The council must send all appeals and objections to the Local Government Commission; it cannot pick and choose which ones it forwards.
7. If you are not sure what kind of system is best, you can look at the other options that the council considered. They are shown on the council's webpage. Of course, you can out forward your own ideas about what would be a better system. Don't worry too much about detail; just say what you think as clearly as you can. This is not a literary contest.
You might like to consider asking for 1 city-wide ward with a mix of 4 ward and 7 at-large councillors. That could give general roll electors the right to vote up to 11 councillors and Maori roll electors up to 8 councillors. A system very much like this was the outright winner in the feedback survey that the council carried out but, as usual, the council ignored the public's opinion.
8. And, don't forget about community boards. If you are in favour of having genuine community input into Tauranga's governance system, ask for community boards to be established. They have proved valuable elsewhere
The LGC's appeals and objections process is not like the so-called consultation process carried out by the Tauranga City Council in which it sets the rules and then acts as judge, jury and executioner. This is an opportunity to have an independent body pay proper attention to what the community thinks and make an unbiased decision. It’s called democracy. As said earlier, the LGC is not there to rubber stamp staff and council proposals, it will form its own opinions, and your input will help it to do that.
This is your chance - your last opportunity until 2028 - to play a part in deciding how your council representatives will be elected for the next two terms of government, how many of them you will be able to vote for and will have access to, if there is going to be any genuine grassroots contribution to governance through community boards. Don't miss out on this opportunity. Write to the council with your ideas and let the LGC make the final decision.
The Tauranga Ratepayers’ Alliance have today launched an online survey aimed at gathering public feedback on proposed ‘game-changing’ decisions Tauranga City will be faced with in the coming months.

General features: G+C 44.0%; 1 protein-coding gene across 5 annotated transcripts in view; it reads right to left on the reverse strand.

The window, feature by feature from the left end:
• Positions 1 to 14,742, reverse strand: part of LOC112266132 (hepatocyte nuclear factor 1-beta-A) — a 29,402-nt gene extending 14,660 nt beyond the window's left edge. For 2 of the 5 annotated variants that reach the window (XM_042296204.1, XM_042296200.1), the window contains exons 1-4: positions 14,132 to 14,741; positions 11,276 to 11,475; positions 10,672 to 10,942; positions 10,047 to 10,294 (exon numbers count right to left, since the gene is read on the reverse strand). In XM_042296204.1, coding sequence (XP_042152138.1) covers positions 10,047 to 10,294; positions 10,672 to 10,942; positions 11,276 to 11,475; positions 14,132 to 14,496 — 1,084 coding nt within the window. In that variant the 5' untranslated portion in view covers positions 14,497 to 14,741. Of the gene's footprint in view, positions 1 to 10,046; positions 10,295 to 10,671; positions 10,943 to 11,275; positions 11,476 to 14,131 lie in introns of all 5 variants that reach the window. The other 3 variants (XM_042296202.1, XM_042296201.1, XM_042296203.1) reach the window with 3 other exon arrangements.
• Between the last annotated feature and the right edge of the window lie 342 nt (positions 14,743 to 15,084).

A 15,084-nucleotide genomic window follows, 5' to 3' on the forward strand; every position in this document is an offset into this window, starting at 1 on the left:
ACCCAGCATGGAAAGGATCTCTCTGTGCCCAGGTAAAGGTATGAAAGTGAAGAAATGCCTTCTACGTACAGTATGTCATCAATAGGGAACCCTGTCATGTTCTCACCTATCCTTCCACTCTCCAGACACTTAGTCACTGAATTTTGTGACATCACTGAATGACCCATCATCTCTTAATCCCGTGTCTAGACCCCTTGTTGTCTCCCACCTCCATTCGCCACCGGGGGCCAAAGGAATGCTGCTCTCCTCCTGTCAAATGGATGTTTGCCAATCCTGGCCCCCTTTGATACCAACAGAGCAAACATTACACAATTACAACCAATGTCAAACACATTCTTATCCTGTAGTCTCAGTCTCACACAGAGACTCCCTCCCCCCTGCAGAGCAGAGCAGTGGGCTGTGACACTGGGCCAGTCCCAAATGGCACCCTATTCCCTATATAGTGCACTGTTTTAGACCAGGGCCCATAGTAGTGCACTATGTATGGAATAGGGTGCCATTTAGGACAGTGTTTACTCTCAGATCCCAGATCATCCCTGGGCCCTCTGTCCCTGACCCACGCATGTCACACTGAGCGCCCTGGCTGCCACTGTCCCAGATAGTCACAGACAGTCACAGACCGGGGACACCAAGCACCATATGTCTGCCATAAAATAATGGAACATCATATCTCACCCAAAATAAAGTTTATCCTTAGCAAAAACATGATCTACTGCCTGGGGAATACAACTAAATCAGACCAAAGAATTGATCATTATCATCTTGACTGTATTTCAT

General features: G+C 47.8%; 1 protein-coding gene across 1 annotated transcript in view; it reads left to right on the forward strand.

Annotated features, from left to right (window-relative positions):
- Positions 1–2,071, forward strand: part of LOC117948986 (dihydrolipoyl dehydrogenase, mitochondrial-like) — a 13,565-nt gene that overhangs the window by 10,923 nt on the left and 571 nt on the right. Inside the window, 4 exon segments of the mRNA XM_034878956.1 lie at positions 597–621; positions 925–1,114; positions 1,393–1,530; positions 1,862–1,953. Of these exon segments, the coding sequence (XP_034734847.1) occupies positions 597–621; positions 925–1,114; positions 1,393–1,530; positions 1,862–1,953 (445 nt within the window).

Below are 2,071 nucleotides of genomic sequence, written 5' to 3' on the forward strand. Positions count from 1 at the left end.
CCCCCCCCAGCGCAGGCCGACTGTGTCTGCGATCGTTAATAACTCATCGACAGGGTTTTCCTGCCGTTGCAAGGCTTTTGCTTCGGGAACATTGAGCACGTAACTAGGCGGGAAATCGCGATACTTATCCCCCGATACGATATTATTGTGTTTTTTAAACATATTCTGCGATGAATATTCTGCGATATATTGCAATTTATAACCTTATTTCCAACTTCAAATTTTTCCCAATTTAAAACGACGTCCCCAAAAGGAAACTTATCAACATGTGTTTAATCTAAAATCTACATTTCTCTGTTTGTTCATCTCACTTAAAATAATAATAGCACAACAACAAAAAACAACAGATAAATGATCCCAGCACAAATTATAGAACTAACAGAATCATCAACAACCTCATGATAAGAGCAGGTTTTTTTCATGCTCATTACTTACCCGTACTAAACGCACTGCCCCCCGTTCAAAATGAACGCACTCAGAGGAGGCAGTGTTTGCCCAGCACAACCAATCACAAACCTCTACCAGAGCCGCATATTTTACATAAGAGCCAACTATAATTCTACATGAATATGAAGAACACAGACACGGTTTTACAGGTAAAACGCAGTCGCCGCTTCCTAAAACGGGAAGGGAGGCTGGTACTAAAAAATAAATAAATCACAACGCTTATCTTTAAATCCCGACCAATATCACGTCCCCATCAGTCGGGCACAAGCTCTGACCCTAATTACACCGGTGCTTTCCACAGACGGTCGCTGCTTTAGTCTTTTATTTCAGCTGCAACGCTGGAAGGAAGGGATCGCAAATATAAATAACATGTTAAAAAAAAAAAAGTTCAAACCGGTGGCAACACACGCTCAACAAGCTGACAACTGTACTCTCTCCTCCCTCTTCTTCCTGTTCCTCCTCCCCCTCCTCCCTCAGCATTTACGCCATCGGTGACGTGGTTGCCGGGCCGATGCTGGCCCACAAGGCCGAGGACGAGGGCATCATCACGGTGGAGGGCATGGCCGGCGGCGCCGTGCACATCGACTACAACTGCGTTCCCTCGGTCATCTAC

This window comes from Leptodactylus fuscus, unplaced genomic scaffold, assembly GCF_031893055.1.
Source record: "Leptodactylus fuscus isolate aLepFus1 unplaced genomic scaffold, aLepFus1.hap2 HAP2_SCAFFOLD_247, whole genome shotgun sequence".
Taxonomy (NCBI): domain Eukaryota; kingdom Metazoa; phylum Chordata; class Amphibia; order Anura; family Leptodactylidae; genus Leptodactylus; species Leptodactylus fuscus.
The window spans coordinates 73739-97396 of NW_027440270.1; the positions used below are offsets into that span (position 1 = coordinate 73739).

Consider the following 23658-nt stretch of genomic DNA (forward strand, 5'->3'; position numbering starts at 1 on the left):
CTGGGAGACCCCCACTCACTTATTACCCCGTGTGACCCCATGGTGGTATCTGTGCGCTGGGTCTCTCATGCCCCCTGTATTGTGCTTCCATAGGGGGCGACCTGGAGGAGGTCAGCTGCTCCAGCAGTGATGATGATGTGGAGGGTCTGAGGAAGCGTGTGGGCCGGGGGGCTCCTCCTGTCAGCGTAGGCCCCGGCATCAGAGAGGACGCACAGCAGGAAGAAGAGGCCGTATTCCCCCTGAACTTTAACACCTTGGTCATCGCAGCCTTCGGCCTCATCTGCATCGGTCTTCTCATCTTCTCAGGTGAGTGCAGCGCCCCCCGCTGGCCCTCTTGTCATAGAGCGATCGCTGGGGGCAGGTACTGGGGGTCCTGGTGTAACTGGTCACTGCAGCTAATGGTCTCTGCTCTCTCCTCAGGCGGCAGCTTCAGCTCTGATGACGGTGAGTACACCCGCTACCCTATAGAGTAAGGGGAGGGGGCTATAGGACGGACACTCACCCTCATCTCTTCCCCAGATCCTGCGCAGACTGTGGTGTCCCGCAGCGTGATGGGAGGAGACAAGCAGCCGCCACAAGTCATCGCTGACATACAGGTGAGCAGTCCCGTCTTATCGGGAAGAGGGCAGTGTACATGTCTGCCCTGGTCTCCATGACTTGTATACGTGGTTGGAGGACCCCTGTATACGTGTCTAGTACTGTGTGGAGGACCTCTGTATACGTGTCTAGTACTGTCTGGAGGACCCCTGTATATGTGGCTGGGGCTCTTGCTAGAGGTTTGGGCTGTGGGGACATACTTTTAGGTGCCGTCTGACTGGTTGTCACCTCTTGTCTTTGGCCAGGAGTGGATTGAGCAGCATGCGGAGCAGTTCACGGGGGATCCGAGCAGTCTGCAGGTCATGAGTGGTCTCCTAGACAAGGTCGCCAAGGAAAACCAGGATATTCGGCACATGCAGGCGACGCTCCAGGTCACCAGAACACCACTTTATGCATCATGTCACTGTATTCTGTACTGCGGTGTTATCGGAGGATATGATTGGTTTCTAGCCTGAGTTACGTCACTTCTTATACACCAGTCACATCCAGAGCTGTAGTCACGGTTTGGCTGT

Tauranga Ratepayers’ Alliance Spokesperson Philip Brown says it’s important the community have their voices heard, as these opportunities are rare under this unelected Commission.
“Unfortunately, the Commissioners aren’t going to listen to the people of Tauranga, but we will.
Brown says it’s vital people have a say on major issues like the proposed Three Waters reforms, as they are likely to have a direct impact on how people live their day-to-day lives.
“The Commissioners seem intent on pushing ahead with their agenda, which is now being forced upon local residents without any say in the matter.
“We want to send them a message, we want them to know what the people of Tauranga really think
“With the Minister leaving the door open to extending the term of the Commissioners beyond October 2022 with no restoration of local democracy in sight, it’s vital the community is heard before it’s too late.”
Mahuta might cancel elections in Tauranga … again
Local Government Minister Nanaia Mahuta has refused to guarantee the return of democracy to New Zealand’s fifth largest city next year.
Speaking to Q&A’s Jack Tame on Sunday, Mahuta was unwilling to comment on whether Tauranga’s elections would be cancelled, instead saying the Commissioners she appointed at the end of 2020 were doing a good job.
Tame prompted Mahuta to offer a “flat out guarantee” that Tauranga would have local body elections next year. She refused.
Mahuta went on to claim her appointees had increased Council’s connectivity with the community.